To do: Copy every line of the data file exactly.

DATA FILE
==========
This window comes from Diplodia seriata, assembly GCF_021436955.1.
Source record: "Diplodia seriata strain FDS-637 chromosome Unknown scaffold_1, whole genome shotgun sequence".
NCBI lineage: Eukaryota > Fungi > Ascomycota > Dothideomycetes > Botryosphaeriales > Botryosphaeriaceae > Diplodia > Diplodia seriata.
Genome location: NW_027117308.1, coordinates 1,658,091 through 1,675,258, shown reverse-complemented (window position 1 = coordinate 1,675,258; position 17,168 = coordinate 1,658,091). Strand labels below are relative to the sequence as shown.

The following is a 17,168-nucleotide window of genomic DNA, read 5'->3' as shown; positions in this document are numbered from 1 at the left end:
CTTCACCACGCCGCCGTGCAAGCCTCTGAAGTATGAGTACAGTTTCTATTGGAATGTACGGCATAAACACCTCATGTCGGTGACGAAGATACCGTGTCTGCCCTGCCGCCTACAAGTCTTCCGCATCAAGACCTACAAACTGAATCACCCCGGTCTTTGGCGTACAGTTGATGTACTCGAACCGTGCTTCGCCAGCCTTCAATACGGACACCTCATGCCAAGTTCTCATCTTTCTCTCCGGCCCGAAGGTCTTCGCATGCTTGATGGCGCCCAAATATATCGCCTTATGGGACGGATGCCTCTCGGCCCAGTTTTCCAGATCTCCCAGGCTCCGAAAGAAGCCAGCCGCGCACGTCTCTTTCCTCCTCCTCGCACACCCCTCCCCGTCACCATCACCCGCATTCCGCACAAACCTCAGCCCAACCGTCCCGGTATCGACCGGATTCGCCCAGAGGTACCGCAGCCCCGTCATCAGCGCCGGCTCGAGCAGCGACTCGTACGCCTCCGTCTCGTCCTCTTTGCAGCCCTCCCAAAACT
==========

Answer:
This window comes from Diplodia seriata, assembly GCF_021436955.1.
Source record: "Diplodia seriata strain FDS-637 chromosome Unknown scaffold_1, whole genome shotgun sequence".
NCBI lineage: Eukaryota > Fungi > Ascomycota > Dothideomycetes > Botryosphaeriales > Botryosphaeriaceae > Diplodia > Diplodia seriata.
Genome location: NW_027117308.1, coordinates 1,658,091 through 1,675,258, shown reverse-complemented (window position 1 = coordinate 1,675,258; position 17,168 = coordinate 1,658,091). Strand labels below are relative to the sequence as shown.

The following is a 17,168-nucleotide window of genomic DNA, read 5'->3' as shown; positions in this document are numbered from 1 at the left end:
CTTCACCACGCCGCCGTGCAAGCCTCTGAAGTATGAGTACAGTTTCTATTGGAATGTACGGCATAAACACCTCATGTCGGTGACGAAGATACCGTGTCTGCCCTGCCGCCTACAAGTCTTCCGCATCAAGACCTACAAACTGAATCACCCCGGTCTTTGGCGTACAGTTGATGTACTCGAACCGTGCTTCGCCAGCCTTCAATACGGACACCTCATGCCAAGTTCTCATCTTTCTCTCCGGCCCGAAGGTCTTCGCATGCTTGATGGCGCCCAAATATATCGCCTTATGGGACGGATGCCTCTCGGCCCAGTTTTCCAGATCTCCCAGGCTCCGAAAGAAGCCAGCCGCGCACGTCTCTTTCCTCCTCCTCGCACACCCCTCCCCGTCACCATCACCCGCATTCCGCACAAACCTCAGCCCAACCGTCCCGGTATCGACCGGATTCGCCCAGAGGTACCGCAGCCCCGTCATCAGCGCCGGCTCGAGCAGCGACTCGTACGCCTCCGTCTCGTCCTCTTTGCAGCCCTCCCAAAACT